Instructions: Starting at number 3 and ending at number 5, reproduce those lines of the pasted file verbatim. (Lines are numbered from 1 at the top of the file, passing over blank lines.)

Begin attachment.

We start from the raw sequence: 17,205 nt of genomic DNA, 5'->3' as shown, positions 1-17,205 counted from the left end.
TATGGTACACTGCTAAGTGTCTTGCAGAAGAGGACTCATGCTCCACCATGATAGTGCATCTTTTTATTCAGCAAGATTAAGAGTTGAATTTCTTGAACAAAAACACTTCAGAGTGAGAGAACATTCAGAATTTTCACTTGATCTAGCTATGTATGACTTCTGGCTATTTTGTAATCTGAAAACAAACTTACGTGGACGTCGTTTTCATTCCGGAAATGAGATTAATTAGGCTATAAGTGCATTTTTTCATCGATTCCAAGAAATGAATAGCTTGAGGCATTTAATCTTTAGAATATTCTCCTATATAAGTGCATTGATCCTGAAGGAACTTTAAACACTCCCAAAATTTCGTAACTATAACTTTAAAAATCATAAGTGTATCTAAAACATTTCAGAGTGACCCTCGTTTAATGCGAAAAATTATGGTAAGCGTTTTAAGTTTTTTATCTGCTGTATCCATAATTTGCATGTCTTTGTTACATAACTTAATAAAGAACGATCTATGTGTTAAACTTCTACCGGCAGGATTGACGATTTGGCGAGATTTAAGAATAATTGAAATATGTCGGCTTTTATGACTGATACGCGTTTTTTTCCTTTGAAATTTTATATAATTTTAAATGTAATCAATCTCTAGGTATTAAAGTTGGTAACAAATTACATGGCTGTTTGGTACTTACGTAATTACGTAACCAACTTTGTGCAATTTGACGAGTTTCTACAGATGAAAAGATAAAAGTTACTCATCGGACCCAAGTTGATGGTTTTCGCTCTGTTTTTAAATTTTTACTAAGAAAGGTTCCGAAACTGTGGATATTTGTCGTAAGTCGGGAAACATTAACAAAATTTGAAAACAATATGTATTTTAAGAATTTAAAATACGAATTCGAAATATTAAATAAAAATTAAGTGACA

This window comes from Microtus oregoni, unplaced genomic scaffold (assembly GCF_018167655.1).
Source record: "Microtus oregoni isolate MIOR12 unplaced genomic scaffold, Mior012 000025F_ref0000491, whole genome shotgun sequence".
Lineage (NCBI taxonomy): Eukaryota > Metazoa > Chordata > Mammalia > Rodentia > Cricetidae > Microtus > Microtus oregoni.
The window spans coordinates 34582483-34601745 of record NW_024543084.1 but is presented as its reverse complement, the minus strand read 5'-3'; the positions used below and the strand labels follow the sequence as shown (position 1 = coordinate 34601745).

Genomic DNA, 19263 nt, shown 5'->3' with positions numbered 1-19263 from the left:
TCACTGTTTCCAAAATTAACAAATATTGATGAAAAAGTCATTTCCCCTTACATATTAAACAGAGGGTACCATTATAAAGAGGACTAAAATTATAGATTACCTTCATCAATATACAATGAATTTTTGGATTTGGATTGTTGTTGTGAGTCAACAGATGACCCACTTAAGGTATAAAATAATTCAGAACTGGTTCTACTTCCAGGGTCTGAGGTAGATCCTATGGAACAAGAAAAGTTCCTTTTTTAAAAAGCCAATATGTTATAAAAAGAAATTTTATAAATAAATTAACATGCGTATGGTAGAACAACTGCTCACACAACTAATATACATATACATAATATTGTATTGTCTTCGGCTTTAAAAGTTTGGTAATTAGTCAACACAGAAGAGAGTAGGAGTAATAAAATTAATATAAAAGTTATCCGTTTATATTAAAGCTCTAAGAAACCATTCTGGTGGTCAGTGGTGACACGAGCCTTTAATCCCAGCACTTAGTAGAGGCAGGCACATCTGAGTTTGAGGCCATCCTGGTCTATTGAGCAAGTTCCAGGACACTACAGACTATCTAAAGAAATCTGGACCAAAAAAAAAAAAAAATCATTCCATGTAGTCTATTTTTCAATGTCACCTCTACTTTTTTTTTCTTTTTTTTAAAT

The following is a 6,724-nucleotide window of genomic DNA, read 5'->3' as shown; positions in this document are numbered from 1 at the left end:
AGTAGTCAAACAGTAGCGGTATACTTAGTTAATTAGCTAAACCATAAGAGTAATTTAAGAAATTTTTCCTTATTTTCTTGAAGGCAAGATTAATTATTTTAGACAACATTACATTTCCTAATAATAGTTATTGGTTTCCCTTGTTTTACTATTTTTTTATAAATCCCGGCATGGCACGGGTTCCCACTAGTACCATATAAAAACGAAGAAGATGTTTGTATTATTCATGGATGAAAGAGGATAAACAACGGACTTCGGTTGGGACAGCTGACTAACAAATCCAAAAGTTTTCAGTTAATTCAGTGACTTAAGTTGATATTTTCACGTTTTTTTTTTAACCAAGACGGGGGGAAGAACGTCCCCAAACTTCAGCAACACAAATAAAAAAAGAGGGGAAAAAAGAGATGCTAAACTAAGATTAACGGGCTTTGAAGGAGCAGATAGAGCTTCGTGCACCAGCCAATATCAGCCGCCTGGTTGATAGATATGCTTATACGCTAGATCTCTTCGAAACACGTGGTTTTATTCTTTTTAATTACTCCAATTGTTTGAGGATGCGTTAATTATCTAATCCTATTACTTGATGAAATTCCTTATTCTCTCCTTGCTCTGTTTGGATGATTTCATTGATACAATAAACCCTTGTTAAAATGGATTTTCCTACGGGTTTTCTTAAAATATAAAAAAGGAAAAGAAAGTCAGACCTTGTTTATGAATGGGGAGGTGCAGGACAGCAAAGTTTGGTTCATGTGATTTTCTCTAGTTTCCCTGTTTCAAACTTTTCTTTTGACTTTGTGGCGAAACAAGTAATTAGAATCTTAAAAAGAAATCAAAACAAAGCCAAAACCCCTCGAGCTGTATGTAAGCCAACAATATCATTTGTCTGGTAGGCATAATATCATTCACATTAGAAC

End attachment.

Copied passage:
This window comes from Microtus oregoni, unplaced genomic scaffold (assembly GCF_018167655.1).
Source record: "Microtus oregoni isolate MIOR12 unplaced genomic scaffold, Mior012 000025F_ref0000491, whole genome shotgun sequence".
Lineage (NCBI taxonomy): Eukaryota > Metazoa > Chordata > Mammalia > Rodentia > Cricetidae > Microtus > Microtus oregoni.